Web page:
Antibiotics are drugs used to fight many infections caused by bacteria. Some antibiotics are effective against only certain types of bacteria; others can effectively fight a wide range of bacteria. Antibiotics do not work against viral infections.

When used correctly, antibiotics are extremely useful and important medicines. They fight certain infections and diseases caused by bacteria. Well-known antibiotics are penicillin, tetracycline, streptomycin, chloramphenicol, and the sulfa drugs, or sulfonamides.

The different antibiotics work in different ways against specific infections. All antibiotics have dangers in their use, but some are far more dangerous than others. Take great care in choosing and using antibiotics.

The use of all medicines should be limited. But this is especially true of antibiotics, for the following reasons:

1. Poisoning and reactions. Antibiotics not only kill bacteria, they can also harm the body, either by poisoning it or by causing allergic reactions. Many people die each year because they take antibiotics they do not need.
2. Upsetting the natural balance. Not all bacteria in the body are harmful. Some are necessary for the body to function normally. Antibiotics often kill the good bacteria along with the harmful ones. Babies who are given antibiotics sometimes develop fungus or yeast infections of the mouth or skin. This is because the antibiotics kill the bacteria that help keep fungus under control. For similar reasons, persons who take ampicillin and other broad-spectrum antibiotics for several days may develop diarrhea. Antibiotics may kill some kinds of bacteria necessary for digestion, upsetting the natural balance of bacteria in the gut.
3. Resistance to treatment. In the long run, the most important reason the use of antibiotics should be limited is that WHEN ANTIBIOTICS ARE USED TOO MUCH, THEY BECOME LESS EFFECTIVE.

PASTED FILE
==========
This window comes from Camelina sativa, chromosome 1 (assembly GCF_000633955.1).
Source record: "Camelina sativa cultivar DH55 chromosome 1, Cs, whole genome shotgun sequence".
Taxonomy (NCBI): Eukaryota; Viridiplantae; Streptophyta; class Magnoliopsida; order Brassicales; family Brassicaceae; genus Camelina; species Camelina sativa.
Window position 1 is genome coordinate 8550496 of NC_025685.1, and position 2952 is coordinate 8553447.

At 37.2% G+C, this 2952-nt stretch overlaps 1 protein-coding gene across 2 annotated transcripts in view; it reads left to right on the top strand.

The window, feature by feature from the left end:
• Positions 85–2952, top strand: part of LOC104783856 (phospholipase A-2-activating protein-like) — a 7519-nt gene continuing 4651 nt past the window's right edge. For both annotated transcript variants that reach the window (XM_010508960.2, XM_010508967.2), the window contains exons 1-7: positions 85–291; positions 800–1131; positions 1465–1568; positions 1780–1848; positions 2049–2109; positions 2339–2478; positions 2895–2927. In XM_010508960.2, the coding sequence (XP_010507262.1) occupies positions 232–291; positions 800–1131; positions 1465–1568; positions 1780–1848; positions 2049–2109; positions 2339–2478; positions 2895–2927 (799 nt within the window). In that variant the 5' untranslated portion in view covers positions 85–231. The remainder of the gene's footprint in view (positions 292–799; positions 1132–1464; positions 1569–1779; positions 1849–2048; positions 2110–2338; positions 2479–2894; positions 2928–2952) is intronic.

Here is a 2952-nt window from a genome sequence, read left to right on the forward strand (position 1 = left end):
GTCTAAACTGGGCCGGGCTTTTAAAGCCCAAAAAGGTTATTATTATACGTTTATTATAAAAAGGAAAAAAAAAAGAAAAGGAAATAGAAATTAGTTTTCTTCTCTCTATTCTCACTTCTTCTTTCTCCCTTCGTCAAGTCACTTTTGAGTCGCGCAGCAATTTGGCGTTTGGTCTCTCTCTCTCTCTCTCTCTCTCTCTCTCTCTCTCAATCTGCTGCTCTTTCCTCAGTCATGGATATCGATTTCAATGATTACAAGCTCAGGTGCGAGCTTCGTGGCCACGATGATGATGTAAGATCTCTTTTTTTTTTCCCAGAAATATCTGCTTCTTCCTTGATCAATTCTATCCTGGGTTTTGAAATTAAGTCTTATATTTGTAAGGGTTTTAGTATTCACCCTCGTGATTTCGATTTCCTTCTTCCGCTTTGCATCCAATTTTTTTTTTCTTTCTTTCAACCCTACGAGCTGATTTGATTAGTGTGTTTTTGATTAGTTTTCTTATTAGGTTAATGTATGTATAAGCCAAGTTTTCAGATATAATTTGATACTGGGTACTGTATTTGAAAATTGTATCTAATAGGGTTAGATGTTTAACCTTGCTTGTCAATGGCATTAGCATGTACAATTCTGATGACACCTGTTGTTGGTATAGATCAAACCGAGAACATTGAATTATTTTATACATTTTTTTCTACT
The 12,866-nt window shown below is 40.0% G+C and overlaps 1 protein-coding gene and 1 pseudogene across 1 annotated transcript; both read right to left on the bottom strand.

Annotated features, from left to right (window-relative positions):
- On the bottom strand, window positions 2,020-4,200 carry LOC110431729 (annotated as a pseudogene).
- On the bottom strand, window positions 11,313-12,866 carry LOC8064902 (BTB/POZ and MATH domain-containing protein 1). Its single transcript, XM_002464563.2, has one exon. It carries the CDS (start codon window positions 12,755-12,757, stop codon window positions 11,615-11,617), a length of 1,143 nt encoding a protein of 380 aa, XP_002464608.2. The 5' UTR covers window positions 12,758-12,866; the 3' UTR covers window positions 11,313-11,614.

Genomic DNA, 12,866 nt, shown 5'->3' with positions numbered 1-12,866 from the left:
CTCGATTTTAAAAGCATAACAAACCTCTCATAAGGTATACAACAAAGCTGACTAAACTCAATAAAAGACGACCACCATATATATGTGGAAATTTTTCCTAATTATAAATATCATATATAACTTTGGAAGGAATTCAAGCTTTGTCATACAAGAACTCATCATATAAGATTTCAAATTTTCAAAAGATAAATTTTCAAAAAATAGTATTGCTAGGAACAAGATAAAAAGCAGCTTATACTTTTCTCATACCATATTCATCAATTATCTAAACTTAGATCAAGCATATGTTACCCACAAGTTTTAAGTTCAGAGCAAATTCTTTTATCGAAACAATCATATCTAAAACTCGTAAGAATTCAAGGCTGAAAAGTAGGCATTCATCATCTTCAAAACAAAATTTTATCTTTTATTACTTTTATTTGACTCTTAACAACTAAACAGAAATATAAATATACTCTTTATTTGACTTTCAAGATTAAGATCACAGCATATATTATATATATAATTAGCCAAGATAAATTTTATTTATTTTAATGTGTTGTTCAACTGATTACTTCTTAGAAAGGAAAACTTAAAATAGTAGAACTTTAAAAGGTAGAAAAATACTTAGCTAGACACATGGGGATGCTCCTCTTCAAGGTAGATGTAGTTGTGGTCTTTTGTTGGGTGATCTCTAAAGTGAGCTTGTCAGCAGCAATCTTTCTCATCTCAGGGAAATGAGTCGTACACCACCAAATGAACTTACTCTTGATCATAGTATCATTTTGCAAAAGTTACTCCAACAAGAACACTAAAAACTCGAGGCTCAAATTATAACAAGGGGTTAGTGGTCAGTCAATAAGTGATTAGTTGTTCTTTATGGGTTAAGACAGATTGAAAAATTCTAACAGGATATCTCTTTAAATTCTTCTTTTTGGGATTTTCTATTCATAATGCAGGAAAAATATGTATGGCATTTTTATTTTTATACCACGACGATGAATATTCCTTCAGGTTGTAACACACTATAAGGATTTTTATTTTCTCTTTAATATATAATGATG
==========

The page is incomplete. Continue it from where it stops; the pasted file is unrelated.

When attacked many times by the same antibiotic, bacteria become stronger and are no longer killed by it. They become resistant to the antibiotic. For this reason, certain dangerous diseases like typhoid are becoming more difficult to treat than they were a few years ago.

In some places, typhoid has become resistant to chloramphenicol, normally the best medicine for treating it. Chloramphenicol has been used far too much for minor infections, infections for which other antibiotics would be safer and work as well, or for which no antibiotic at all is needed.

Throughout the world, important diseases are becoming resistant to antibiotics— largely because antibiotics are used too much for minor infections. If antibiotics are to continue to save lives, their use must be much more limited than it is at present. This will depend on their wise use by doctors, health workers, and the people themselves.

For most minor infections antibiotics are not needed and should not be used. Minor skin infections can usually be successfully treated with mild soap and water, or hot soaks, and perhaps painting them with gentian violet. Minor respiratory infections are best treated by drinking lots of liquids, eating good food, and getting plenty of rest.


For most common infections antibiotics begin to bring improvement in a day or two? If the antibiotic you are using does not seem to help, it is possible that:
1. The illness is not what you think. You may be using the wrong medicine. Try to find out more exactly what the illness is—and use the right medicine.
2. The dose of the antibiotic is not correct. Check it.
3. The bacteria have become resistant to this antibiotic (they no longer are harmed by it). Try another one of the antibiotics recommended for that illness.